Hormel Foods expects to see profit margins and volumes come under further pressure in the second half of the year as input costs rise on the back of the African swine fever outbreak in China, which has already prompted the US-based food group to increase prices.
China is the world’s biggest producer and consumer of pork, and, according to industry estimates, between 150 million and 200 million hogs have been wiped out since African swine fever (ASF) first appeared in the country during the summer of last year. And the disease has since spread to parts of Europe.
Hormel, which owns the Spam canned meat brand and Columbus craft meats, cut its sales and earnings per share outlook this week as the New York-listed firm felt the impact of the disease on its second-quarter results.
President and chief executive Jim Snee said in the earnings statement yesterday (23 May): “African swine fever in China started to impact global hog and pork markets this quarter, which led to rapidly increasing input costs. In response, we have announced pricing actions across our branded value-added portfolio in the Grocery Products, Refrigerated Foods and International segments.”
And on a post-results conference call, Snee said the number of hogs lost in China so far is the equivalent to “more than the entire pork production in the United States”, which is likely to “play a vital role in filling the global supply gap”. He said hog prices in China rose by around 28% during its fiscal second quarter as a result.
“As we look forward, the biggest unknown in the protein industry is related to the outbreak of African swine fever in China,” Snee added. However, domestic pork prices are likely to continue to rise due to the higher demand and a rise in exports, he said.
He continued: “The speed at which markets [pork] move can cause short-term margin expansion and compression as our prices lag input cost changes. The second quarter demonstrated this dynamic as near-term margins were pressured. We expect similar periods of margin pressure as markets move higher in the back half of 2019.”
And Snee also acknowledged that Hormel’s volumes may come under more pressure but the company is taking other actions to try and mitigate the ASF impact.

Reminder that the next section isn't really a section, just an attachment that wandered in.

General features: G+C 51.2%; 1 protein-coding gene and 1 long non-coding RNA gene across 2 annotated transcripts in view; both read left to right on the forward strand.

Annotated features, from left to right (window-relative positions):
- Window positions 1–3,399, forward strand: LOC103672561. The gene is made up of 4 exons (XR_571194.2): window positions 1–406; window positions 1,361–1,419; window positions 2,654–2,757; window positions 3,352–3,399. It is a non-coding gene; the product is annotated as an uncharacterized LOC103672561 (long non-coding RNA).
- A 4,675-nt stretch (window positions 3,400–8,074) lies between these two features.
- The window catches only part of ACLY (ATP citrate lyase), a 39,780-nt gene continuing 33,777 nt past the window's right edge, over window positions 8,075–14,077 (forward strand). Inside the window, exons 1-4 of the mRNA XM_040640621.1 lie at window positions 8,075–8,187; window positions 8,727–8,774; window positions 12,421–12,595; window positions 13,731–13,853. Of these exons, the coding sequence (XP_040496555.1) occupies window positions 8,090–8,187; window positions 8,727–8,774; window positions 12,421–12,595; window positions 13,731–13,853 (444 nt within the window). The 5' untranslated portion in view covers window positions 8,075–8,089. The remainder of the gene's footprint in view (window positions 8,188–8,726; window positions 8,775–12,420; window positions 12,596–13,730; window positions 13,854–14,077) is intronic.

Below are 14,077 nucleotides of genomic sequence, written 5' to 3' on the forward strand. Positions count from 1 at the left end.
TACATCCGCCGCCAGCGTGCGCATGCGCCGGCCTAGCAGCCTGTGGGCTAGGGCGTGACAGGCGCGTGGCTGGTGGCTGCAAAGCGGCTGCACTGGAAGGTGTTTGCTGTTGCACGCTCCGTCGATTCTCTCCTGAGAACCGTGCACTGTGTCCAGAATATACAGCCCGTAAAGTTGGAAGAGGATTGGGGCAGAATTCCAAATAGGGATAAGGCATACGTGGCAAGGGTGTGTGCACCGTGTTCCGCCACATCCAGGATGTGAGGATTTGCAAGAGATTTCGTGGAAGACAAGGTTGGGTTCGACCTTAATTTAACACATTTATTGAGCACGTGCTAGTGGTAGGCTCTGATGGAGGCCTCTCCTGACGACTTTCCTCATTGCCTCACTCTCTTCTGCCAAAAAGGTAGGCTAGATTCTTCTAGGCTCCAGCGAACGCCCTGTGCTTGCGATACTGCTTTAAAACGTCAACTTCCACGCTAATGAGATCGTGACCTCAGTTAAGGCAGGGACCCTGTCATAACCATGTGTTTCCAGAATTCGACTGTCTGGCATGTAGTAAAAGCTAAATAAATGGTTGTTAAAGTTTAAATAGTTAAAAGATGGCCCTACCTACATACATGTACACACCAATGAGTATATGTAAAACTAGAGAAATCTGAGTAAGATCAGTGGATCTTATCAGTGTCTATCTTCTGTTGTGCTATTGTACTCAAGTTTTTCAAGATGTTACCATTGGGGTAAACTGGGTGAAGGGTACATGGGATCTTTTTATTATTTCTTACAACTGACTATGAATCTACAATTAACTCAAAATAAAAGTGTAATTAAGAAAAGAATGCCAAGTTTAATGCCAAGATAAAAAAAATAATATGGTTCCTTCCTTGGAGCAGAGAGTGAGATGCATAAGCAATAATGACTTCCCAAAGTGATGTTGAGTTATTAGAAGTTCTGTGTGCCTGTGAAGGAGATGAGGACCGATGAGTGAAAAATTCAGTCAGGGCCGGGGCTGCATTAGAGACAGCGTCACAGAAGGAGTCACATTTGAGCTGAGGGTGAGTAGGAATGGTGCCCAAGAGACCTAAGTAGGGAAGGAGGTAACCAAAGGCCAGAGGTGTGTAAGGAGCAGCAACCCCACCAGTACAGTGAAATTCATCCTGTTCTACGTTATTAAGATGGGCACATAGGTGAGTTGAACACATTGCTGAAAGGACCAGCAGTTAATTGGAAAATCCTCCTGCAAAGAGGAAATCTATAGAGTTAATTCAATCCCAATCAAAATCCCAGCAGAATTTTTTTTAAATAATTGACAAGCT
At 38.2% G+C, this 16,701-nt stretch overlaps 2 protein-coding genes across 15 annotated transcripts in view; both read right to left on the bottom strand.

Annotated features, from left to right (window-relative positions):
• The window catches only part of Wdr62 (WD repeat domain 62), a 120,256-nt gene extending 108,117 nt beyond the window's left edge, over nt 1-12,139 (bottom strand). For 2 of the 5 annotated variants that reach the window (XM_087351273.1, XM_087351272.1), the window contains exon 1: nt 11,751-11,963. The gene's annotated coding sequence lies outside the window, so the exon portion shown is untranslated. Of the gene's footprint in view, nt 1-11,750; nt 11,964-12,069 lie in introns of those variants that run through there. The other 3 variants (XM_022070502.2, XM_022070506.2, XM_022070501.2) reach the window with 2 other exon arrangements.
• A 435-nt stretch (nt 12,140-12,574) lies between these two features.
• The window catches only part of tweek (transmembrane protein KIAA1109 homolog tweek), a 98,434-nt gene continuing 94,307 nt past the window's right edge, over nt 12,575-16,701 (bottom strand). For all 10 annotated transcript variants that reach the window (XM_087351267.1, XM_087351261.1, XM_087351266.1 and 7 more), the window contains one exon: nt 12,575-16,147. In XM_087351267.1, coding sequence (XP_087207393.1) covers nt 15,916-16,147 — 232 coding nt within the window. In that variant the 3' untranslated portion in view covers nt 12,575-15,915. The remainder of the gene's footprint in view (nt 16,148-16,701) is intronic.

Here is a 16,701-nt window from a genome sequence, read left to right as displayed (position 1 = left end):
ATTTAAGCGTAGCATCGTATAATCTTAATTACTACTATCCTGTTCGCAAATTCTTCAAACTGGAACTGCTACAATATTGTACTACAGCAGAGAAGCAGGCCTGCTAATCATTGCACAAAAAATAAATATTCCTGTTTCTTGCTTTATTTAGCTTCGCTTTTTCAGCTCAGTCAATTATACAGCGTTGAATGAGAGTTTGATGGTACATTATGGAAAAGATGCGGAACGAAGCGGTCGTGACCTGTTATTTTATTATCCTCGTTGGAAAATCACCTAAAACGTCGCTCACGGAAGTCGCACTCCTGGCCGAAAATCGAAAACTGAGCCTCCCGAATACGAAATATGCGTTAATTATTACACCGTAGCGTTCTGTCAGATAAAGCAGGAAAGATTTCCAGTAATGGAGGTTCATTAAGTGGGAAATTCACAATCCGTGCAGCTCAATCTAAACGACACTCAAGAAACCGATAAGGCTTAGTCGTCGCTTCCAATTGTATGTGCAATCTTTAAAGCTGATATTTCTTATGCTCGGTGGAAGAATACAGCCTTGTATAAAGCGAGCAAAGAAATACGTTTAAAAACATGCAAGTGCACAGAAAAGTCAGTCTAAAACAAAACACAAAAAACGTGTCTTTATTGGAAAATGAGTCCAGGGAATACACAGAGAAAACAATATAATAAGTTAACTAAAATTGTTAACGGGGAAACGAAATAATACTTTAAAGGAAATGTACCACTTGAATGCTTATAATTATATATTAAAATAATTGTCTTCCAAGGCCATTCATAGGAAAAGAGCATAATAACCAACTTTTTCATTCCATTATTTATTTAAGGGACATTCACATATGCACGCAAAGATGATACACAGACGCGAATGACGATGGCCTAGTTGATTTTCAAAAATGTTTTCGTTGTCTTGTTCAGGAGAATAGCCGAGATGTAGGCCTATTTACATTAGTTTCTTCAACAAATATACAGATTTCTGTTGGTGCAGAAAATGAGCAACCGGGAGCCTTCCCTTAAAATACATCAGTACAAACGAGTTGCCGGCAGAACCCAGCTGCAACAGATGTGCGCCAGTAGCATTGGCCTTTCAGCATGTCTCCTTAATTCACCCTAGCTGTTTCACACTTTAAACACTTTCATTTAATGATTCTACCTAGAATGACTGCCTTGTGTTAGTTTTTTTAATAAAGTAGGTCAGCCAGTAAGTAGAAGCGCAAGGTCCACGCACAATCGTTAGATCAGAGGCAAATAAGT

“We do expect short-term volume declines, but they will vary by category,” the CEO said. “We have taken proactive actions to maintain volumes such as adjusting our promotional activity, and shifting our advertising to support key brands.”
Nevertheless, Snee said it will likely be the latter half of the third quarter before Hormel’s pricing actions filter through to the retailer, which he added typically takes 30 to 75 days, depending on the product category. But within the company’s foodservice operation it is able to adjust prices every two weeks, “which allows us to stay closer to any market changes”.
US meat companies are becoming increasingly concerned over the ASF outbreak in China, although some processors are likely to benefit as they seek fill the supply gap.
Earlier in May, Tyson Foods said there is a risk the disease could reach America and has the “potential to impact the global protein industry on a level that we have never experienced”. And the company, like Hormel, said it could feel the impact from an increase in input costs for pork used in prepared foods.
Hormel’s chief financial officer Jim Sheehan, told analysts on the conference call that pork belly prices “have historically been the most volatile of our key inputs”. He expects those prices to rise by about 30% to 40% from current levels.